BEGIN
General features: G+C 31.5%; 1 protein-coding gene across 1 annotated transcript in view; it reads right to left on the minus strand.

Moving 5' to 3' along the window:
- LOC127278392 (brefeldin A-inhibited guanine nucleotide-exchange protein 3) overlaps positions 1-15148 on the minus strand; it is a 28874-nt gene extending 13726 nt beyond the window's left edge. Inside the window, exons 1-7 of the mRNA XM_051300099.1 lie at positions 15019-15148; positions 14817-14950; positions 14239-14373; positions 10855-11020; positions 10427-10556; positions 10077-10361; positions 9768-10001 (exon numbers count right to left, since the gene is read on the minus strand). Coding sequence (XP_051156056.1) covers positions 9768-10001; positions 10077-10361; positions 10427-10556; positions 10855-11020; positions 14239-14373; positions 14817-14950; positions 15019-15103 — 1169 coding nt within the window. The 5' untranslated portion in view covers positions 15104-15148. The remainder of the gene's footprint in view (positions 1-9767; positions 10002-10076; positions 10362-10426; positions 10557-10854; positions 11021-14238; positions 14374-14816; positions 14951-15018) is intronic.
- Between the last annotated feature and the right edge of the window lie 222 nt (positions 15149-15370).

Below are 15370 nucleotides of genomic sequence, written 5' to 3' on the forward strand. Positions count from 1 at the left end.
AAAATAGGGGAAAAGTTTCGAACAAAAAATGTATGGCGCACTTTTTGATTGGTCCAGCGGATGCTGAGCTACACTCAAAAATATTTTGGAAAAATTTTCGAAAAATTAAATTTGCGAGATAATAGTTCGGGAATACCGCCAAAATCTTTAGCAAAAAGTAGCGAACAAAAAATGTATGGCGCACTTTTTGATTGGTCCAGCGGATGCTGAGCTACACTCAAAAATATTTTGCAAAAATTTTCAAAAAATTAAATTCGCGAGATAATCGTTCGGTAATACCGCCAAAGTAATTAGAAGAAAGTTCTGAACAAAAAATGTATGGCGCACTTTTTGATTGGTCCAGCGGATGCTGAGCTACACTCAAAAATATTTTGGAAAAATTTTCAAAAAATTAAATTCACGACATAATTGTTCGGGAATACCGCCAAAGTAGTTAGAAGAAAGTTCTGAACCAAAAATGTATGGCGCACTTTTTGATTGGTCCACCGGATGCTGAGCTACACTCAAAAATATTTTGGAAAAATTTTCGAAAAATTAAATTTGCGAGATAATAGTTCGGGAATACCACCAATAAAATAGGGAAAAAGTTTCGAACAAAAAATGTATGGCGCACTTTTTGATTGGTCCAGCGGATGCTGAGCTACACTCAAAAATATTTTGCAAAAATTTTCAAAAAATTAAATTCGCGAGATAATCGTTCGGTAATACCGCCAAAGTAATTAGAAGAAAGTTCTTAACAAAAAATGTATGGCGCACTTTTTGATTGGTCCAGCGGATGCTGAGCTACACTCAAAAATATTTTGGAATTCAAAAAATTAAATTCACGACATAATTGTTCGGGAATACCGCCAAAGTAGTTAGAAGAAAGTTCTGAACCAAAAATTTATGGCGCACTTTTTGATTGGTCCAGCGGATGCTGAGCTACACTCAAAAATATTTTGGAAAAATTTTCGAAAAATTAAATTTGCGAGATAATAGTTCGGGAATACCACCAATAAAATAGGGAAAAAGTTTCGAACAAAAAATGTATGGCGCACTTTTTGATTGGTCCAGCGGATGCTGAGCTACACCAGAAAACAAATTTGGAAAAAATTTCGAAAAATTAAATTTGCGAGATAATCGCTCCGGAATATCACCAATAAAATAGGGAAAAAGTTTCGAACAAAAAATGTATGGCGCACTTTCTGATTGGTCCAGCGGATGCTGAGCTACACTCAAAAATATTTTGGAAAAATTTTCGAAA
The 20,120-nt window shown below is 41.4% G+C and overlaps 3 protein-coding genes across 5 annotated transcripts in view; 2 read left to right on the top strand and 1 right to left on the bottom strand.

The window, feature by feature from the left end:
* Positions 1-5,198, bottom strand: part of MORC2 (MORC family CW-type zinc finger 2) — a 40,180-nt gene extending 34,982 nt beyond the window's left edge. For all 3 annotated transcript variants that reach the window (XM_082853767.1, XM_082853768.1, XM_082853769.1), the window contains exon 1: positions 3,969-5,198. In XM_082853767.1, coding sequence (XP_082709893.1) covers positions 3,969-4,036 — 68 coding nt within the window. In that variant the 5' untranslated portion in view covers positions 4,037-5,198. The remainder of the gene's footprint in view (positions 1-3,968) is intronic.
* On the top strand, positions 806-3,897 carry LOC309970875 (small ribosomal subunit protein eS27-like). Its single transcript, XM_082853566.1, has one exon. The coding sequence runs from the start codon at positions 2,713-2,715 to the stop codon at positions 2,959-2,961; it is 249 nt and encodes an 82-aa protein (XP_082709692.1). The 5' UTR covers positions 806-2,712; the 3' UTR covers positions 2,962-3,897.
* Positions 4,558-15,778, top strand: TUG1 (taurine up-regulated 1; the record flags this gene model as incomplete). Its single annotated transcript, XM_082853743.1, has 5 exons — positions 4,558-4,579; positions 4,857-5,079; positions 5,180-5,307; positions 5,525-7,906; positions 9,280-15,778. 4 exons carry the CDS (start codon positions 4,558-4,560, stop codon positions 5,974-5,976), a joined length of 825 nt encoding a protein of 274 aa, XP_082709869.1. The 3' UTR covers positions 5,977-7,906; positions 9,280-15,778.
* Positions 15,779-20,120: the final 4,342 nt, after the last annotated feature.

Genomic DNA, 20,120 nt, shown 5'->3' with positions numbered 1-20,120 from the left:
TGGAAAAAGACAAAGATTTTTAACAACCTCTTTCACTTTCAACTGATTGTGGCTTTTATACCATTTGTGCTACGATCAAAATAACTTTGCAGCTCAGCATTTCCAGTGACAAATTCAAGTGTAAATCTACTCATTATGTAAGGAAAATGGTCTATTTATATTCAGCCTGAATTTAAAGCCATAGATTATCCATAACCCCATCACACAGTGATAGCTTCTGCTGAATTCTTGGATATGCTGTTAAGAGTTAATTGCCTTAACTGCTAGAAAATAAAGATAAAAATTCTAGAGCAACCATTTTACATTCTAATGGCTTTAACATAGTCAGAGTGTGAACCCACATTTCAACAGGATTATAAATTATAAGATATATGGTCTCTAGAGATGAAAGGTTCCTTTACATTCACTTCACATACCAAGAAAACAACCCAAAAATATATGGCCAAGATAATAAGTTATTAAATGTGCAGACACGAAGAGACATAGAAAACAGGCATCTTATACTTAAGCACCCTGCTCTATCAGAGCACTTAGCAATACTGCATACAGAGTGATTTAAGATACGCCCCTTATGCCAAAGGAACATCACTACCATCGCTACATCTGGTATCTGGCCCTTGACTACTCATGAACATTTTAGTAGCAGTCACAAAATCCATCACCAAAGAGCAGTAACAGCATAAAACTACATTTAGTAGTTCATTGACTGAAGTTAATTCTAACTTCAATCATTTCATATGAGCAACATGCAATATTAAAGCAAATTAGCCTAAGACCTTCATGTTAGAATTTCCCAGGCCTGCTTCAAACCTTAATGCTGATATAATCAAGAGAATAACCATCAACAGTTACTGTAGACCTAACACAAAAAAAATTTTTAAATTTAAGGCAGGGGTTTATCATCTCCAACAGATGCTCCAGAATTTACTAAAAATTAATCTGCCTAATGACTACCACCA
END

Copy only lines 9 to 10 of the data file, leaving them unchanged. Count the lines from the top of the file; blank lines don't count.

* Positions 1-5,198, bottom strand: part of MORC2 (MORC family CW-type zinc finger 2) — a 40,180-nt gene extending 34,982 nt beyond the window's left edge. For all 3 annotated transcript variants that reach the window (XM_082853767.1, XM_082853768.1, XM_082853769.1), the window contains exon 1: positions 3,969-5,198. In XM_082853767.1, coding sequence (XP_082709893.1) covers positions 3,969-4,036 — 68 coding nt within the window. In that variant the 5' untranslated portion in view covers positions 4,037-5,198. The remainder of the gene's footprint in view (positions 1-3,968) is intronic.
* On the top strand, positions 806-3,897 carry LOC309970875 (small ribosomal subunit protein eS27-like). Its single transcript, XM_082853566.1, has one exon. The coding sequence runs from the start codon at positions 2,713-2,715 to the stop codon at positions 2,959-2,961; it is 249 nt and encodes an 82-aa protein (XP_082709692.1). The 5' UTR covers positions 806-2,712; the 3' UTR covers positions 2,962-3,897.